• I then spent time picking off low level bugs so I got used to the coding style, how to submit patches etc

Got into meater stuff after that and the rest is a long boring tale about me, so I'll stop there :).


I got started in the Mozilla project almost two years ago. I was employed this past summer by the Mozilla Corporation as an intern and am now a "module peer", meaning that I have some responsibility for a certain part of the project and do code reviews for that (in my case, the build system). I'd imagine this position as a respected contributor to a major project is where you want to be, so I hope my story is of use.

Getting into open source development had been something I'd wanted to do for a while, but something I never got around to doing. I got started by fixing an almost trivial bug. Fixing that bug taught me how to build Mozilla (on many large open source projects, building the project is non-trivial), navigate bugzilla, get patches reviewed and committed, etc. I fixed a few more trivial bugs before I tackled my first hard bug.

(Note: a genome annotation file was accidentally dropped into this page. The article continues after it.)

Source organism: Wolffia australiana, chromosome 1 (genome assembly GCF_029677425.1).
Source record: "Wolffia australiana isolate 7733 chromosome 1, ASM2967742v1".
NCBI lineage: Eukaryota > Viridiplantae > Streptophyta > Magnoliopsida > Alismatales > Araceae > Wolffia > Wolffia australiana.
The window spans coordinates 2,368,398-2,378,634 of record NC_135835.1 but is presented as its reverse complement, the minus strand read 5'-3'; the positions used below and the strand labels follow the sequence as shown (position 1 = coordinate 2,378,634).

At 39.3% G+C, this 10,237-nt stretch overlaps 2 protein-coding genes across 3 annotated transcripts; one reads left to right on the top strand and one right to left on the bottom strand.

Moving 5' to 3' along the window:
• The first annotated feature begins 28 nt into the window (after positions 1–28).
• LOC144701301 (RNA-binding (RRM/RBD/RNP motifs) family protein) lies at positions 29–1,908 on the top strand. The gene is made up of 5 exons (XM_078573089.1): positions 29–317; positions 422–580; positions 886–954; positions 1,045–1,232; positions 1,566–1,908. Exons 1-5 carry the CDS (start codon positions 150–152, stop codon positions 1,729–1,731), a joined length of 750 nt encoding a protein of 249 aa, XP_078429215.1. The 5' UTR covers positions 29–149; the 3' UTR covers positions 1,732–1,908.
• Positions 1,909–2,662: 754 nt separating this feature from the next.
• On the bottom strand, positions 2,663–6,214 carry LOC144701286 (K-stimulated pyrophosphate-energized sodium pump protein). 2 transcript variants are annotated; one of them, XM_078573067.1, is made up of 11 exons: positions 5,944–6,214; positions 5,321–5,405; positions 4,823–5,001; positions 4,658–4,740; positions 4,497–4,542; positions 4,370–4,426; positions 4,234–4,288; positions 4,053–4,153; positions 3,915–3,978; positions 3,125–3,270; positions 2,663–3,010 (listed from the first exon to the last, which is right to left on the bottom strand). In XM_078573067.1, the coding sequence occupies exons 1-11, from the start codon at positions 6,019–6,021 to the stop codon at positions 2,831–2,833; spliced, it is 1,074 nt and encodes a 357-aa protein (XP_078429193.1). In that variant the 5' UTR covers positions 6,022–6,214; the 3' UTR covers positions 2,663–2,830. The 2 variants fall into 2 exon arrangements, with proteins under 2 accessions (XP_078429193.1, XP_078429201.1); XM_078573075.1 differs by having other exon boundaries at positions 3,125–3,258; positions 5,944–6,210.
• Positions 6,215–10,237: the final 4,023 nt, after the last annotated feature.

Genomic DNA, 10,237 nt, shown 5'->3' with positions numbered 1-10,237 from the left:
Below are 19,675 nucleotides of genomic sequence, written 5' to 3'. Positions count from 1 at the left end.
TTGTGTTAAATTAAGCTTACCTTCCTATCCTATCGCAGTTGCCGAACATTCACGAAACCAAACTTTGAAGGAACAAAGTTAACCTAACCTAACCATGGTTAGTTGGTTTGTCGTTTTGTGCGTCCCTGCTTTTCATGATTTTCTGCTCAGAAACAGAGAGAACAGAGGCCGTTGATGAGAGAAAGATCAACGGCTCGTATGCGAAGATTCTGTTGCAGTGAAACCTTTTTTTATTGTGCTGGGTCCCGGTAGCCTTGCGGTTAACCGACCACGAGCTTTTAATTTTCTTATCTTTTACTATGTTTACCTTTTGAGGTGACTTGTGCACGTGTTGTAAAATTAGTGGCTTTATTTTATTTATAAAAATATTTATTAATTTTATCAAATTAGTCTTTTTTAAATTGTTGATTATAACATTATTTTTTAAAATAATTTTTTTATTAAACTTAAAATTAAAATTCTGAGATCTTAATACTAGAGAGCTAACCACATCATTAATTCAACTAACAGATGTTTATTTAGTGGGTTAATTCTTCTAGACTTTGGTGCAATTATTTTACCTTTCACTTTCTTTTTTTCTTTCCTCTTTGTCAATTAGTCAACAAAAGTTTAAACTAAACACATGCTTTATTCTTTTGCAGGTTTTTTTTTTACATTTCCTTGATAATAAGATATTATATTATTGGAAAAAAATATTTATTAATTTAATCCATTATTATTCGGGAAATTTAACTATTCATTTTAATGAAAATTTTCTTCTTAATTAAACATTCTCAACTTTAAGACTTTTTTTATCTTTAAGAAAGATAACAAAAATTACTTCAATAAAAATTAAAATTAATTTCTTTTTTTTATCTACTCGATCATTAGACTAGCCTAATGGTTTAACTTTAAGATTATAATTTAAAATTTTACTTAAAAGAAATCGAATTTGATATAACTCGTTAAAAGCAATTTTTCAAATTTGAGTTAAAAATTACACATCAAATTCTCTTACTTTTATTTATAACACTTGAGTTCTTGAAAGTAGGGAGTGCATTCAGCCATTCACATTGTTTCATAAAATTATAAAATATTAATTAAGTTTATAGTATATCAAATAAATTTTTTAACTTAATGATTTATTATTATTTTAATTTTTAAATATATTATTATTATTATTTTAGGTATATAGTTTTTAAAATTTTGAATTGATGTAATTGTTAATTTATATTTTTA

Without going into too much detail I spent a couple weeks on a pretty nasty bug that required digging through some third-party drivers and coming up with hacks to keep them functioning, and then tweaking our hack code to fix regressions and other issues. That was the first bug I fixed that was in the critical path of a release, and it was a great experience. The timing was somewhat serendipitous; I happened to have the relevant hardware and the time to commit to it (this was during the summer in college, so I had plenty of free time).